Contact: Dennis Callaghan
Intalio’s open source rollup has finally started to roll. The company recently took the wraps off a deal it actually did earlier this month, picking up open source CRM software vendor CodeGlide. The acquirer, which has raised some $45m in venture funding, said earlier this year that it planned to do as many as 10 acquisitions over the next two years. (Intalio indicated that it was eyeing small firms with only a dozen or so employees. For its part, CodeGlide had only four employees, all of whom have gone over to Intalio.)
Intalio has wasted little time in making CodeGlide’s software available as Intalio CRM and it plans to eventually make components of this software available under the AGPL open source license. While we can think of more exciting markets than CRM that Intalio could have bought its way into, the deal nonetheless makes a lot of sense, particularly when viewed in light of its Intalio Cloud offering.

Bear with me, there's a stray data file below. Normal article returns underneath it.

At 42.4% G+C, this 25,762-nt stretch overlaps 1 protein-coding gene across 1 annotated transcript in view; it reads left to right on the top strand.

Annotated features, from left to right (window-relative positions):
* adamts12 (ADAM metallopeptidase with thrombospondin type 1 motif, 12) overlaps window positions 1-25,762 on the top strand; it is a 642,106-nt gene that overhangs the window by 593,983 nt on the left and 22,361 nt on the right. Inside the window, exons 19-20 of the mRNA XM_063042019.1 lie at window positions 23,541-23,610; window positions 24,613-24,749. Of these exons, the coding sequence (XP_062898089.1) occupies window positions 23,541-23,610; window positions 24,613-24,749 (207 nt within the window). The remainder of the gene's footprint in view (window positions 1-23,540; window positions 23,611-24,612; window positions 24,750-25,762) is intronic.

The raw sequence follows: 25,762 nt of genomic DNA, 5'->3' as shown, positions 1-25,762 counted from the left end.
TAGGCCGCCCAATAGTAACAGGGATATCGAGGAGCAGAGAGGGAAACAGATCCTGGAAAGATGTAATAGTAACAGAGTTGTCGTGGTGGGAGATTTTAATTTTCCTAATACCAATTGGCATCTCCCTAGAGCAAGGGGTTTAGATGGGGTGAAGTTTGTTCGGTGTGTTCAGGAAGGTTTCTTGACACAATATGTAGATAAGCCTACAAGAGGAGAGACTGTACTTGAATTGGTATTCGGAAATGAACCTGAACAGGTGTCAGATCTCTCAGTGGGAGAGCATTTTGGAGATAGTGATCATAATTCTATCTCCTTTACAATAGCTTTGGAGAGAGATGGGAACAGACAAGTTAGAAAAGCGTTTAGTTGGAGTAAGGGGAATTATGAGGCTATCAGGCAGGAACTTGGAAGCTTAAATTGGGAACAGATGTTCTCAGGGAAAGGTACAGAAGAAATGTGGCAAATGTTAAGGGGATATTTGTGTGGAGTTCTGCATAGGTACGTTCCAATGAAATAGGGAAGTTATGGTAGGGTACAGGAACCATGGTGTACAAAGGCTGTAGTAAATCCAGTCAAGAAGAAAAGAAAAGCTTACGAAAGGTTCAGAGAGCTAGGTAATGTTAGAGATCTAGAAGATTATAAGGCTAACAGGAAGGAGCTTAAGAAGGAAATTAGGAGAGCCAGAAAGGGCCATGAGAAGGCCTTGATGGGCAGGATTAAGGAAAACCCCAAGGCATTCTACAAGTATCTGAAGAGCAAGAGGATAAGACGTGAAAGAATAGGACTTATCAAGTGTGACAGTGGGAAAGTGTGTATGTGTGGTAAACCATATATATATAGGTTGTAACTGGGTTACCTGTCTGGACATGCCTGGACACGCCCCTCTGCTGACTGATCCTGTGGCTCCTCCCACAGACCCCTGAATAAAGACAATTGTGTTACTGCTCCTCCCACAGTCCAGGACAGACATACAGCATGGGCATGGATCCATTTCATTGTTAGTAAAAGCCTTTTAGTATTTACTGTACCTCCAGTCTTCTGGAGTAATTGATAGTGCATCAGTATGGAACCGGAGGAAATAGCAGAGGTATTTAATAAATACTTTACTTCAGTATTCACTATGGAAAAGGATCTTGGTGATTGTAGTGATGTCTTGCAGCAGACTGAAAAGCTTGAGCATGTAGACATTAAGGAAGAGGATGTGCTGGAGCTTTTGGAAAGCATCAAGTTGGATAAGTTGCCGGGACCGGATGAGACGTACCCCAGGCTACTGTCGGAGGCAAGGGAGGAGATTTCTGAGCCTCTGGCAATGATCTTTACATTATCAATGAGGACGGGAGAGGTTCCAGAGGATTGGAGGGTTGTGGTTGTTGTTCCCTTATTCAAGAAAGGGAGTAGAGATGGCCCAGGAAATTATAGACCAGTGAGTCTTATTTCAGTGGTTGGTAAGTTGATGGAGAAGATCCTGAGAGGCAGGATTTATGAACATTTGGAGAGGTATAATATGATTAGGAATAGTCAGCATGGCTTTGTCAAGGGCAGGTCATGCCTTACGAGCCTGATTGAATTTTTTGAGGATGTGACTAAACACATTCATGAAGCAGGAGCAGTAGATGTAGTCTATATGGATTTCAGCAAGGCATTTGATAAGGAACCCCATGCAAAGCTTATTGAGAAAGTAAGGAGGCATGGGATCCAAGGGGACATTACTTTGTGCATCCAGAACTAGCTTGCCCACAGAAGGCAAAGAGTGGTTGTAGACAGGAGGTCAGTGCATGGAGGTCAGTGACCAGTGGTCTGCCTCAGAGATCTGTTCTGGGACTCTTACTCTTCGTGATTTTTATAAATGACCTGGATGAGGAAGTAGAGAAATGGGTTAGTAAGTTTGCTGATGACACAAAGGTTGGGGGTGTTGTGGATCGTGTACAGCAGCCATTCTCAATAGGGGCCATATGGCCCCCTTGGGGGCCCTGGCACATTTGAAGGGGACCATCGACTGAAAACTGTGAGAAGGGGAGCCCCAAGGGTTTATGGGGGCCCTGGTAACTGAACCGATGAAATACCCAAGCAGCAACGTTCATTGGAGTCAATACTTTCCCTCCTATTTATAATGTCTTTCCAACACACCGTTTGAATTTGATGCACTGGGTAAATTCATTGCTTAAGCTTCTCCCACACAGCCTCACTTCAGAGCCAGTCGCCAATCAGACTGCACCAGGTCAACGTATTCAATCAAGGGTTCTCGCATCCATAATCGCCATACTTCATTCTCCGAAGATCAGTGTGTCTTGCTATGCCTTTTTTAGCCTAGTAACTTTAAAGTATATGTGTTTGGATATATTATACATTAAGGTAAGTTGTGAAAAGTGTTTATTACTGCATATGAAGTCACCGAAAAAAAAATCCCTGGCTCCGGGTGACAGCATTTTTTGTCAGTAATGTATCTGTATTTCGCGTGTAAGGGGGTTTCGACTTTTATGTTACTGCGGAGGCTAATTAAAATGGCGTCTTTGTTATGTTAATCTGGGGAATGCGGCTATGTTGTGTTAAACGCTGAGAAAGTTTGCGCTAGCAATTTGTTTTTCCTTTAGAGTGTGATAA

In the same breath that it announced the CodeGlide acquisition, Intalio unveiled Intalio Cloud, which is an IBM or Hewlett-Packard server appliance preloaded with Intalio’s applications – both business process management (BPM) and CRM – along with elastic compute and storage utilities. The box is designed to be the basis for companies’ internal private clouds and is available as a managed service offering. It also powers Intalio’s own on-demand wares. So why does this all make sense?
Combine CRM, BPM and cloud infrastructure and you have the main ingredients for becoming a true platform-as-a-service (PaaS) vendor. Intalio will be able to make both its BPM software and new CRM software available on demand and now has the technology to allow customers to build and/or customize their own business applications; it can offer this technology in the cloud or via private clouds. Successful PaaS initiatives – think LongJump and Salesforce.com – require not only good development tools but also an actual application platform that underlies these tools, which are then used for building customizations, mashups and process applications on top of the platform. Less-successful PaaS offerings like those from Coghead, whose technology was built on Intalio’s software, were separate from an underlying application platform and found it harder to deliver on their promise (at least until Coghead was acquired by SAP).
It may take Intalio a few months to deliver on its PaaS vision, but the company is starting to get the right tools in place. What’s next on its shopping list? We would guess a mashup vendor.